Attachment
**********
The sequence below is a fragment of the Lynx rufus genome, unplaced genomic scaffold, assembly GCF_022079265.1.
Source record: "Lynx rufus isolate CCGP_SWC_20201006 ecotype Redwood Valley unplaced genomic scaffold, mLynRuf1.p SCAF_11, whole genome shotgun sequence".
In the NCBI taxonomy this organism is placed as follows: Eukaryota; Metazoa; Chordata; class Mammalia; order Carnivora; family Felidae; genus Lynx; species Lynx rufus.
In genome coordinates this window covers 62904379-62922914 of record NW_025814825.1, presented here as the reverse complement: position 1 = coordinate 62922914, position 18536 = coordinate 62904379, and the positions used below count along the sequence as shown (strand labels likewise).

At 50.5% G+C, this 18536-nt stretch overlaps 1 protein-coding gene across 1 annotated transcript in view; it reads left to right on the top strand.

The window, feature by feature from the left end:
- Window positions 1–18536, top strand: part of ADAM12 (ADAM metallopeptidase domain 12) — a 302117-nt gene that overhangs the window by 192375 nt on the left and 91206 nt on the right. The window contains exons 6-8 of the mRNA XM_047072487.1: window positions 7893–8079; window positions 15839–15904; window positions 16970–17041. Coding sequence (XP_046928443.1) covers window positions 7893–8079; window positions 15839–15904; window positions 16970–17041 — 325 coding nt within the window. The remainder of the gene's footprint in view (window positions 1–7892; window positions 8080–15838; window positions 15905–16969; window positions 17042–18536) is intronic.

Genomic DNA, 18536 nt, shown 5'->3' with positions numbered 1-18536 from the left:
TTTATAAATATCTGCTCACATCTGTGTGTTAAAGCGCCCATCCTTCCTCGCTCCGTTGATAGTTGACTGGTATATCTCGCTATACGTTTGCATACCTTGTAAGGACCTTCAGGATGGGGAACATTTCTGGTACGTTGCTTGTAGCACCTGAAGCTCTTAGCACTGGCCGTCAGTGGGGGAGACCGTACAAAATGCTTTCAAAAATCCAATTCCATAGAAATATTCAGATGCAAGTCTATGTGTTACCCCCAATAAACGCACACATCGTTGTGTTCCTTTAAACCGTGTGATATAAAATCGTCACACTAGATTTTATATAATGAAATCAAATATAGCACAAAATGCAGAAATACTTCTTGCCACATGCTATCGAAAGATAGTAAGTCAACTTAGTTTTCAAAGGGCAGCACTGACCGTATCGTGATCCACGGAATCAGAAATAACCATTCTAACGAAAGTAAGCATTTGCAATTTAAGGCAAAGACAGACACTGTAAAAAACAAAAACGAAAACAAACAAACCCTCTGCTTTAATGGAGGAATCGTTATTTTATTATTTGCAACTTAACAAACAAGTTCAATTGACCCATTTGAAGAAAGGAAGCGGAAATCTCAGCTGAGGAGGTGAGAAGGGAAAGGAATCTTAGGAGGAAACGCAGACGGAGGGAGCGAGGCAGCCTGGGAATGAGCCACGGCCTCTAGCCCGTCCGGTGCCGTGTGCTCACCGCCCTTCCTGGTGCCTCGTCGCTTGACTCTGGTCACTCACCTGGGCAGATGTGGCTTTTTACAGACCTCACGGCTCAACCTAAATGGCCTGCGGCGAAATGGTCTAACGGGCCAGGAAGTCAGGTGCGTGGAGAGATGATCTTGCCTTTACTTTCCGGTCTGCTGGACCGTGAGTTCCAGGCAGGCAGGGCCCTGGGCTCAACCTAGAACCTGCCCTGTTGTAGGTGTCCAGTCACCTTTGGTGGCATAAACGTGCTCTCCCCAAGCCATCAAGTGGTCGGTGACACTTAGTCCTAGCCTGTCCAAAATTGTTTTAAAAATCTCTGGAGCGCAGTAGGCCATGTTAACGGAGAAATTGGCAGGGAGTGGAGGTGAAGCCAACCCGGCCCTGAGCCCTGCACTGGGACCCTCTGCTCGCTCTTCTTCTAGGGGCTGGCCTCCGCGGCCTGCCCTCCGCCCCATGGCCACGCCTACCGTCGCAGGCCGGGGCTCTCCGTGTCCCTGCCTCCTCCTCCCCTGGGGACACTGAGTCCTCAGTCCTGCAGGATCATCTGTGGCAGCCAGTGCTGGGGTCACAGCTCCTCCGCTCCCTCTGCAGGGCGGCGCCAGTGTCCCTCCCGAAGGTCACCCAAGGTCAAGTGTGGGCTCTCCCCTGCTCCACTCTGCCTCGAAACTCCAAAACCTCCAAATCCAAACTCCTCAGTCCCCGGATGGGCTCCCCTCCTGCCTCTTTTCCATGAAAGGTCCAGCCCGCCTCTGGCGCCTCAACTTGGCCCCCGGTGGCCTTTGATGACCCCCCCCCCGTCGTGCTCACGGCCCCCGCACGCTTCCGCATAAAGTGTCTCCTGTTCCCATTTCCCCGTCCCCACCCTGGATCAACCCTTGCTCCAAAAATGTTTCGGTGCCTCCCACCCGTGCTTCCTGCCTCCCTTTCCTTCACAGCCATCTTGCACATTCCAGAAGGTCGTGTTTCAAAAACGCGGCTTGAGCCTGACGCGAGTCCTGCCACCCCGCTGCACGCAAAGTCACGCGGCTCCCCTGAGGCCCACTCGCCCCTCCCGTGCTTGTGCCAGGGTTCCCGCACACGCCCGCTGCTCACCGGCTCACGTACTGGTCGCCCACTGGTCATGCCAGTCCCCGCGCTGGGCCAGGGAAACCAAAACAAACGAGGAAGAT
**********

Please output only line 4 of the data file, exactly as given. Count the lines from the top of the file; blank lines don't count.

In genome coordinates this window covers 62904379-62922914 of record NW_025814825.1, presented here as the reverse complement: position 1 = coordinate 62922914, position 18536 = coordinate 62904379, and the positions used below count along the sequence as shown (strand labels likewise).